Jerusalem Mayor Nir Barkat and Deputy Religious Services Minister Eli Ben-Dahan reached an agreement on Thursday, pledging to push forward elections for the position of Chief Rabbi of Jerusalem
Israel's capital has not had a Chief Rabbi for the last ten years, which has sparked Barkat to call for the revival of Chief Ashkenazi and Sephardi Rabbis for the city. Elections for the Chief Rabbinate of Jerusalem were pushed off last year due to the Knesset and local elections.
In the meeting this Thursday, the two agreed to have a voting body to select the Chief Rabbis formed in the coming weeks. Half of the electing body's members will be selected by the City Council, and another quarter by local synagogue representatives.
An additional eighth will be comprised of local rabbis selected by the Minister of Religious Affairs, with another eighth coming from public representatives that the Minister of Religious Affairs will select with the mayor's agreement. 30% of the voting body will be women.
"Jerusalem for a long time is in need of a rabbi for its rabbis, to glorify its name and provide the spiritual Jewish guidance for the city," remarked Ben-Dahan. "We are certain that the new changes establish a shorter and less cumbersome process of elections, which gives greater representation to the city's residents."
Barkat noted "we are happy to announce to the residents of Jerusalem that the election process for the Chief Rabbis of the city has begun."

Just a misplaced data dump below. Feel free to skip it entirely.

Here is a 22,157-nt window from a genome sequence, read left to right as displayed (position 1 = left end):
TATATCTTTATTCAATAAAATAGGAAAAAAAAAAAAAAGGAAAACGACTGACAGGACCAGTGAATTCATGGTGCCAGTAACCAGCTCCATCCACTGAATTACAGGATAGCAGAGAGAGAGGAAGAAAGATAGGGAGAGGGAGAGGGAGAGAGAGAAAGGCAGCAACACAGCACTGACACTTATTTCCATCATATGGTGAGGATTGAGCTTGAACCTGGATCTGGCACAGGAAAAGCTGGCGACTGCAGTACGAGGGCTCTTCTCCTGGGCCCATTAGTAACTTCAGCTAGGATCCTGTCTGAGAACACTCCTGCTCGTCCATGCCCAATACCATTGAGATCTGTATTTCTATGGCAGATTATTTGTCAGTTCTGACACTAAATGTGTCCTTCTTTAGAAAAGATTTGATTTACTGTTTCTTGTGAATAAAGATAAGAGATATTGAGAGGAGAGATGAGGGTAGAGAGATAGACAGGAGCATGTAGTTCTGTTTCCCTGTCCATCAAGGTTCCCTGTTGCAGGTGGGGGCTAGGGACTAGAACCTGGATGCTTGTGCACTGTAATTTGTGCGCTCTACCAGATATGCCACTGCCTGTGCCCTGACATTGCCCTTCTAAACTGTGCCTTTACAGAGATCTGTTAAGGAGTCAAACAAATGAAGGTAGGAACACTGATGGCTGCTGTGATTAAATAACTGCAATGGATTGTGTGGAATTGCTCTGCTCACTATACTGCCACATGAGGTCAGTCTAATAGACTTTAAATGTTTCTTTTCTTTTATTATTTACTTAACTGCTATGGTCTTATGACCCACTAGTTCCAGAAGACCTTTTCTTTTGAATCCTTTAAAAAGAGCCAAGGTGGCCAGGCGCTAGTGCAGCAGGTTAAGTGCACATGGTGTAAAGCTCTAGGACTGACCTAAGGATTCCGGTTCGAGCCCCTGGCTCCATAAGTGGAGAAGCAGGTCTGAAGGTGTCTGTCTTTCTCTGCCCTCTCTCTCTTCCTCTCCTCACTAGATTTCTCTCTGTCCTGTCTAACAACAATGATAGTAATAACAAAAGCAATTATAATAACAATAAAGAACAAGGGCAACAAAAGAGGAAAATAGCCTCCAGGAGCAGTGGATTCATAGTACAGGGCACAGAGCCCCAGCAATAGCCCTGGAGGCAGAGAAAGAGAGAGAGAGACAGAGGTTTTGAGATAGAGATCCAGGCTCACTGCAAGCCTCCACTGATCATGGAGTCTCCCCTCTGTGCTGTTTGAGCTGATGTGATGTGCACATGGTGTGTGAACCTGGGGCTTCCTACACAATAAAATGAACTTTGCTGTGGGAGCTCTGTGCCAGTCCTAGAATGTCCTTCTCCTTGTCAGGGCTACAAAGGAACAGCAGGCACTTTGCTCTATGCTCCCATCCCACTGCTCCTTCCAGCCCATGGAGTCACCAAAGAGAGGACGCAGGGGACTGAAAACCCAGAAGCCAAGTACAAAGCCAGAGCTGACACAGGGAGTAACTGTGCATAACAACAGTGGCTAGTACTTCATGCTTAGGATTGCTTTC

Referring to his term in office, Barkat said "in the last eight years I didn't hesitate to stop the process by petitions to the Supreme Court when there were attempts at opportunism to appoint two rabbis that didn't properly represent the different elements of the public."
"Now the election mechanism has been changed to ensure the election of a Zionist rabbi who represents the populations of the city with respect, alongside a hareidi rabbi, as befitting a city in which 70% of the Jews are not hareidim," added Barkat.
One of the rabbis whose name has been raised in connection to the position is Rabbi Shmuel Eliyahu, currently the Chief Rabbi of Tzfat. Leftists have been attempting to block Rabbi Eliyahu's nomination.
Their contention stems mainly from a religious ruling Rabbi Eliyahu made with dozens of other rabbis, declaring that Jews living in Tzfat should not rent or sell their homes to Arabs. The declaration followed complaints that Arabs were deliberately causing disturbances with the intent of driving their Jewish neighbors out.